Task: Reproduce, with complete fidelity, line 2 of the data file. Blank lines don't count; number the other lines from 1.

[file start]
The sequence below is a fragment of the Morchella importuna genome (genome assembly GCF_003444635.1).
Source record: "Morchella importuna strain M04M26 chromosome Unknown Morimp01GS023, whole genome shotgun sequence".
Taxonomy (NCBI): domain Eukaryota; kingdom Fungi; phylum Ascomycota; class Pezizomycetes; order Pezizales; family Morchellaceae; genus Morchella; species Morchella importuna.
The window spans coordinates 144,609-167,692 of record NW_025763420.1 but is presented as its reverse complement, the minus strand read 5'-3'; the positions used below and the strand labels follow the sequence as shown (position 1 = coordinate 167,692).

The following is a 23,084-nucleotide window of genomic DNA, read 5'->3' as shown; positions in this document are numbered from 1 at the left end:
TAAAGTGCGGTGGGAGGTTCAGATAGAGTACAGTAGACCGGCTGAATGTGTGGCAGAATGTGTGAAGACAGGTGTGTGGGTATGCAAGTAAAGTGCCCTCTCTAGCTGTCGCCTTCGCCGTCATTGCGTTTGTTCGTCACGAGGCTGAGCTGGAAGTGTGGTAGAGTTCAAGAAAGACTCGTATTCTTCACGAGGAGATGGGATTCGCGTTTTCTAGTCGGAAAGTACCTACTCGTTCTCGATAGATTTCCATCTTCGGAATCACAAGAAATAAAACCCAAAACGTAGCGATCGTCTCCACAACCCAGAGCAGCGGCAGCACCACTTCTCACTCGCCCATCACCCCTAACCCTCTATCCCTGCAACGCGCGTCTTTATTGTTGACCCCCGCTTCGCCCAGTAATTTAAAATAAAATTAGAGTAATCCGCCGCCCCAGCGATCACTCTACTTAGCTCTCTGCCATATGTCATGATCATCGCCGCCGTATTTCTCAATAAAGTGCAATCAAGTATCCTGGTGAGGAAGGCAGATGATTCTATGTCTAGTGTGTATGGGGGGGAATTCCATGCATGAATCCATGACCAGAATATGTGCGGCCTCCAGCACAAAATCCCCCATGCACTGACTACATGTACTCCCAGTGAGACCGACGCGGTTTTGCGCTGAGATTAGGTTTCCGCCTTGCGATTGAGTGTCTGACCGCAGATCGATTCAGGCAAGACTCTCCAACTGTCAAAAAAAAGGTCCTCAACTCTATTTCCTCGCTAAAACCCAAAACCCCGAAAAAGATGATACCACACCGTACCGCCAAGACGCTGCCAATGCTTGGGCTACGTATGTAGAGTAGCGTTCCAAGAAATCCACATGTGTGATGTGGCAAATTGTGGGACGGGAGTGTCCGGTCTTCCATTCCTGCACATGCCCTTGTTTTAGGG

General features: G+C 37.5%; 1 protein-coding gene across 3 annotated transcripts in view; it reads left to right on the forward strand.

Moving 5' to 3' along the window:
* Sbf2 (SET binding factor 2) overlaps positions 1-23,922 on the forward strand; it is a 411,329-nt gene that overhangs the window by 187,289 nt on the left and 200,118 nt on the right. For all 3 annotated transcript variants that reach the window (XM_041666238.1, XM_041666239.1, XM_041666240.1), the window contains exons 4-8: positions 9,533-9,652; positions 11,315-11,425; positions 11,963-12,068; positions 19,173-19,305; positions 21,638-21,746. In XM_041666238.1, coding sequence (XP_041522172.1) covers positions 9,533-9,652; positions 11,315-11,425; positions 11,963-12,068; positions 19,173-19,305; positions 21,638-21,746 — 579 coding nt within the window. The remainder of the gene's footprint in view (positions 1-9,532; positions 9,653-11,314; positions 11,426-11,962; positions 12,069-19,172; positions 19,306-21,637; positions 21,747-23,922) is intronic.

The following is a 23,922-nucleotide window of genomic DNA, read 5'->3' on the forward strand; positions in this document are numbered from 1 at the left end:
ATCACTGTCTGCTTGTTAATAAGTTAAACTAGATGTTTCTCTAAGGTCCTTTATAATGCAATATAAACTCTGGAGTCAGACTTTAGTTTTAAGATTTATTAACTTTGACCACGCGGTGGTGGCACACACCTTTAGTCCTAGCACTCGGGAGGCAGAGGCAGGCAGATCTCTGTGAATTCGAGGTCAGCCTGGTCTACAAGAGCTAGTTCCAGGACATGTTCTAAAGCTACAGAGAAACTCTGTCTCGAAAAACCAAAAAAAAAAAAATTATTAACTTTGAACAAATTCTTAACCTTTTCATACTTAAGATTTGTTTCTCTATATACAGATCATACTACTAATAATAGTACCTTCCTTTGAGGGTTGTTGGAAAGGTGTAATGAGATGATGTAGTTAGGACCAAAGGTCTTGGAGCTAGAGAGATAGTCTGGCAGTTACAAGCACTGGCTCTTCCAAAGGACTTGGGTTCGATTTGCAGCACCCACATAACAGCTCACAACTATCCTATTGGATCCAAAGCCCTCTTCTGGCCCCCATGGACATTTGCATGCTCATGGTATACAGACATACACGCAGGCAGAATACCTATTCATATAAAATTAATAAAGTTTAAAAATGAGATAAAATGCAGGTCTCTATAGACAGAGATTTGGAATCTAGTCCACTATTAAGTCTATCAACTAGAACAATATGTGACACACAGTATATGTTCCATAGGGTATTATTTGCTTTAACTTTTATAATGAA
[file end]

Source record: "Morchella importuna strain M04M26 chromosome Unknown Morimp01GS023, whole genome shotgun sequence".